I love this book. I’ve read it a dozen times, maybe more, and was bereft when I couldn’t find it in my stacks recently. So when it was a freebie through Early Bird Books, I jumped at the chance to have a digital copy at least. Though I admit i approached it with trepidation last night. I’d just finished a book I didn’t really care much for, and after rereading A Wrinkle in Time and finding that it didn’t really live up to my memories, I feared that I might be setting myself up for more disappointment.
And in fact, there was one, which I will discuss later in the review. But the story itself? Still captivating. The characters, all seen through the eyes of the narrator, Judy Abbott, are both amusing and quite human. She — Judy/Jean Webster — has an eye for human silliness, but a forgiving one. It’s a humane book that made me smile and gave me some warm fuzzies when I needed them.
It’s the story of an orphan who is sent to college by an anonymous benefactor on the condition that she writes him one letter a month to let him see how she’s progressing. But Judy, who has been an orphan since babyhood, and was raised in an orphanage, is hungry for some kind of familial contact, so she creates a kind of grandfather/father/uncle figure in her mind, and addresses her benefactor as “Daddy Long-Legs,” since all she knows about his is that he’s tall and wealthy.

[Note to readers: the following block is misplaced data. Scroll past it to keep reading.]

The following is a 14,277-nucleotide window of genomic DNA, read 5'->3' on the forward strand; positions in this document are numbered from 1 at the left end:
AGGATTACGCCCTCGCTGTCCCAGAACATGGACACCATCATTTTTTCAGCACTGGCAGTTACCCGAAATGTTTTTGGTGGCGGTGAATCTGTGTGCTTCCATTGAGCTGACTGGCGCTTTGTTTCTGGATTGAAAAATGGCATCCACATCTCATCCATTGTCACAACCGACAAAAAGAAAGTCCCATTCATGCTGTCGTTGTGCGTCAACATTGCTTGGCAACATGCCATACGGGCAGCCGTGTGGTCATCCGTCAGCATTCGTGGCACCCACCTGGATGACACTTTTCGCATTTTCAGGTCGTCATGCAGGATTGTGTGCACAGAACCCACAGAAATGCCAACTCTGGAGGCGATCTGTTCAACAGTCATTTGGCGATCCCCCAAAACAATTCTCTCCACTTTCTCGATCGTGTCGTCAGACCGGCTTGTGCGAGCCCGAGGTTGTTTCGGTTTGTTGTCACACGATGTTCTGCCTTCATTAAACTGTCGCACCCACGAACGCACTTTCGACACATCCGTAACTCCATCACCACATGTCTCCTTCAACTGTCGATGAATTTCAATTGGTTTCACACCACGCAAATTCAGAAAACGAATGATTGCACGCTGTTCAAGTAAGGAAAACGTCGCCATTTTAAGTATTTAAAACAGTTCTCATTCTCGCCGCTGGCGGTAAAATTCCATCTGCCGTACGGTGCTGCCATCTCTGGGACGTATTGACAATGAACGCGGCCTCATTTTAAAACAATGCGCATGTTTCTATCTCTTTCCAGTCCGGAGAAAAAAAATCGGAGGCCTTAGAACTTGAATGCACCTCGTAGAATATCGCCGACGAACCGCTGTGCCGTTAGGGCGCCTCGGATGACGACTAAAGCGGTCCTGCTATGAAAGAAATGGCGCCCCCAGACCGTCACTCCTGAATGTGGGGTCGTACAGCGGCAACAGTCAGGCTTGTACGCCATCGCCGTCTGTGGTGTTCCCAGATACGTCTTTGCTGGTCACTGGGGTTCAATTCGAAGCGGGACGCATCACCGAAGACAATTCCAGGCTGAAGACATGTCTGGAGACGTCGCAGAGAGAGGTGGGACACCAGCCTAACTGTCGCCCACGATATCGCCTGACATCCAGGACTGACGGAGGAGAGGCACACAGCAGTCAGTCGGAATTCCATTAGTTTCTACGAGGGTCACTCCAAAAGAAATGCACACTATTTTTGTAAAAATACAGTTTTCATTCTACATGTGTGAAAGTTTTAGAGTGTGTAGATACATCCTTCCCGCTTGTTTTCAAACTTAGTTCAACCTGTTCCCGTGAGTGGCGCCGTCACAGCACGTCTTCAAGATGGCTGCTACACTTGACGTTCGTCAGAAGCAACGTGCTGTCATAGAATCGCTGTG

Her letters are warm, rich, and amusing, and it’s easy to fall in love with a girl who is in the process of falling in love with the whole world, a world she couldn’t even imagine growing up as she did. I could read Judy’s adventures all day, and recommend this book as a balm to treat weltschmerz. Five stars for the story.
Alas, three stars for the Open Road Media Young Readers version. The original is filled with charming drawings, but Open Road didn’t include any of them. Or rather, they included exactly ONE. Why they chose to do that is beyond me. It’s either weird or it’s sloppy, but that one illustration really irritated me. I wasn’t happy that all the rest were gone, but had there been some consistency I’d have shrugged and thought “Oh well.” But including one of them meant that including them all wouldn’t have been a problem, and they just decided not to bother.
So I’m happy to have the text, but I would recommend a different digital version.